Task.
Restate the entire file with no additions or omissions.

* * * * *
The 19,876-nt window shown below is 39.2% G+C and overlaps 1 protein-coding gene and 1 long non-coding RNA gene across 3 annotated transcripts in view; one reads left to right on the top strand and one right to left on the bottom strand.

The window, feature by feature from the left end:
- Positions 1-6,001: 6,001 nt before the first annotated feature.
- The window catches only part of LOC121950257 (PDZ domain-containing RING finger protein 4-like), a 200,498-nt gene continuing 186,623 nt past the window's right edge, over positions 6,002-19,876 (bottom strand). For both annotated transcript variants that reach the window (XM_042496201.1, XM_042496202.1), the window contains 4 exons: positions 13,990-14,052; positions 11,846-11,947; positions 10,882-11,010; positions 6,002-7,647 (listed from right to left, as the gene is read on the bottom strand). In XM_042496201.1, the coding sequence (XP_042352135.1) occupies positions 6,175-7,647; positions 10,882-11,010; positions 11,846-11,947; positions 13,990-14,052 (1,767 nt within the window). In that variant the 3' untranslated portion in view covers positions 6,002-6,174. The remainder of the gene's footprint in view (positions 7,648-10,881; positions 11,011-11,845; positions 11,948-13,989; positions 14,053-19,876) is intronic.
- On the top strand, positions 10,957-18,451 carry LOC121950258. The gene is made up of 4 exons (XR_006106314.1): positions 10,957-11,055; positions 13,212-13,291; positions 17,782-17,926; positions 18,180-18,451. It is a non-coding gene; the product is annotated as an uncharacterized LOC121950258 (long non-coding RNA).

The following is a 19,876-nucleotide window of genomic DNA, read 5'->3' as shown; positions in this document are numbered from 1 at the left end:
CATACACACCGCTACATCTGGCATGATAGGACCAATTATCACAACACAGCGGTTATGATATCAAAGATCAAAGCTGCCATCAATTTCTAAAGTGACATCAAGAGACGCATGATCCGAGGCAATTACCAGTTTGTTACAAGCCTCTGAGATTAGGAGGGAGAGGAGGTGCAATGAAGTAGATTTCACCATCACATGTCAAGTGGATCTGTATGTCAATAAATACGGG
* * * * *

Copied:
The 19,876-nt window shown below is 39.2% G+C and overlaps 1 protein-coding gene and 1 long non-coding RNA gene across 3 annotated transcripts in view; one reads left to right on the top strand and one right to left on the bottom strand.

The window, feature by feature from the left end:
- Positions 1-6,001: 6,001 nt before the first annotated feature.
- The window catches only part of LOC121950257 (PDZ domain-containing RING finger protein 4-like), a 200,498-nt gene continuing 186,623 nt past the window's right edge, over positions 6,002-19,876 (bottom strand). For both annotated transcript variants that reach the window (XM_042496201.1, XM_042496202.1), the window contains 4 exons: positions 13,990-14,052; positions 11,846-11,947; positions 10,882-11,010; positions 6,002-7,647 (listed from right to left, as the gene is read on the bottom strand). In XM_042496201.1, the coding sequence (XP_042352135.1) occupies positions 6,175-7,647; positions 10,882-11,010; positions 11,846-11,947; positions 13,990-14,052 (1,767 nt within the window). In that variant the 3' untranslated portion in view covers positions 6,002-6,174. The remainder of the gene's footprint in view (positions 7,648-10,881; positions 11,011-11,845; positions 11,948-13,989; positions 14,053-19,876) is intronic.
- On the top strand, positions 10,957-18,451 carry LOC121950258. The gene is made up of 4 exons (XR_006106314.1): positions 10,957-11,055; positions 13,212-13,291; positions 17,782-17,926; positions 18,180-18,451. It is a non-coding gene; the product is annotated as an uncharacterized LOC121950258 (long non-coding RNA).

The following is a 19,876-nucleotide window of genomic DNA, read 5'->3' as shown; positions in this document are numbered from 1 at the left end:
CATACACACCGCTACATCTGGCATGATAGGACCAATTATCACAACACAGCGGTTATGATATCAAAGATCAAAGCTGCCATCAATTTCTAAAGTGACATCAAGAGACGCATGATCCGAGGCAATTACCAGTTTGTTACAAGCCTCTGAGATTAGGAGGGAGAGGAGGTGCAATGAAGTAGATTTCACCATCACATGTCAAGTGGATCTGTATGTCAATAAATACGGG